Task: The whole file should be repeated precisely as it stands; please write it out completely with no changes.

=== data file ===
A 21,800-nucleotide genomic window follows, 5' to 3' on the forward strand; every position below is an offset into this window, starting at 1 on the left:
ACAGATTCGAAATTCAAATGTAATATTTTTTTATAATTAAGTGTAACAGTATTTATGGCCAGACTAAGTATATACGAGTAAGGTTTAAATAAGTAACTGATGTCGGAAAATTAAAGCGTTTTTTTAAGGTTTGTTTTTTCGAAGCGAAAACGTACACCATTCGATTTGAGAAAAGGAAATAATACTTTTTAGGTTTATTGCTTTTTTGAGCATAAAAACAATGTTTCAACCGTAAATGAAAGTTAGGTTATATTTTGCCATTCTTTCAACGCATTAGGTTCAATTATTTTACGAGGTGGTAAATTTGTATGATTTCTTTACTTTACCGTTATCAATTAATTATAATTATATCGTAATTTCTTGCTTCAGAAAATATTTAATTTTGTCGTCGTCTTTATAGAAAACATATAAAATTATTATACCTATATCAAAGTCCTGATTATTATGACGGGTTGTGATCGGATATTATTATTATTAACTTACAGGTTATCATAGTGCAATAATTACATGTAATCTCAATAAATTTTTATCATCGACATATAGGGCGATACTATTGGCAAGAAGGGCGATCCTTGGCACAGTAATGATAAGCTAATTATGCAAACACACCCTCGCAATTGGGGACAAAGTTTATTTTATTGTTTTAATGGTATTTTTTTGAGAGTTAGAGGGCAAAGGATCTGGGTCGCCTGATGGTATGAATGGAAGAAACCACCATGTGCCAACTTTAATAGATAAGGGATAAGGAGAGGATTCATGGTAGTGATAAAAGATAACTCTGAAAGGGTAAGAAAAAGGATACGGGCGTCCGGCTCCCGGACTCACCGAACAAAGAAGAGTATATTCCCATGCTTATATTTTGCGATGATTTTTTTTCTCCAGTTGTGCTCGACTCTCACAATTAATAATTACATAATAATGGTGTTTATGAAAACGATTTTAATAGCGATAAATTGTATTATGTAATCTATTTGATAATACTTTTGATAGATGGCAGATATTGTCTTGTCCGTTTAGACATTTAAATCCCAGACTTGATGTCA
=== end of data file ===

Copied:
A 21,800-nucleotide genomic window follows, 5' to 3' on the forward strand; every position below is an offset into this window, starting at 1 on the left:
ACAGATTCGAAATTCAAATGTAATATTTTTTTATAATTAAGTGTAACAGTATTTATGGCCAGACTAAGTATATACGAGTAAGGTTTAAATAAGTAACTGATGTCGGAAAATTAAAGCGTTTTTTTAAGGTTTGTTTTTTCGAAGCGAAAACGTACACCATTCGATTTGAGAAAAGGAAATAATACTTTTTAGGTTTATTGCTTTTTTGAGCATAAAAACAATGTTTCAACCGTAAATGAAAGTTAGGTTATATTTTGCCATTCTTTCAACGCATTAGGTTCAATTATTTTACGAGGTGGTAAATTTGTATGATTTCTTTACTTTACCGTTATCAATTAATTATAATTATATCGTAATTTCTTGCTTCAGAAAATATTTAATTTTGTCGTCGTCTTTATAGAAAACATATAAAATTATTATACCTATATCAAAGTCCTGATTATTATGACGGGTTGTGATCGGATATTATTATTATTAACTTACAGGTTATCATAGTGCAATAATTACATGTAATCTCAATAAATTTTTATCATCGACATATAGGGCGATACTATTGGCAAGAAGGGCGATCCTTGGCACAGTAATGATAAGCTAATTATGCAAACACACCCTCGCAATTGGGGACAAAGTTTATTTTATTGTTTTAATGGTATTTTTTTGAGAGTTAGAGGGCAAAGGATCTGGGTCGCCTGATGGTATGAATGGAAGAAACCACCATGTGCCAACTTTAATAGATAAGGGATAAGGAGAGGATTCATGGTAGTGATAAAAGATAACTCTGAAAGGGTAAGAAAAAGGATACGGGCGTCCGGCTCCCGGACTCACCGAACAAAGAAGAGTATATTCCCATGCTTATATTTTGCGATGATTTTTTTTCTCCAGTTGTGCTCGACTCTCACAATTAATAATTACATAATAATGGTGTTTATGAAAACGATTTTAATAGCGATAAATTGTATTATGTAATCTATTTGATAATACTTTTGATAGATGGCAGATATTGTCTTGTCCGTTTAGACATTTAAATCCCAGACTTGATGTCA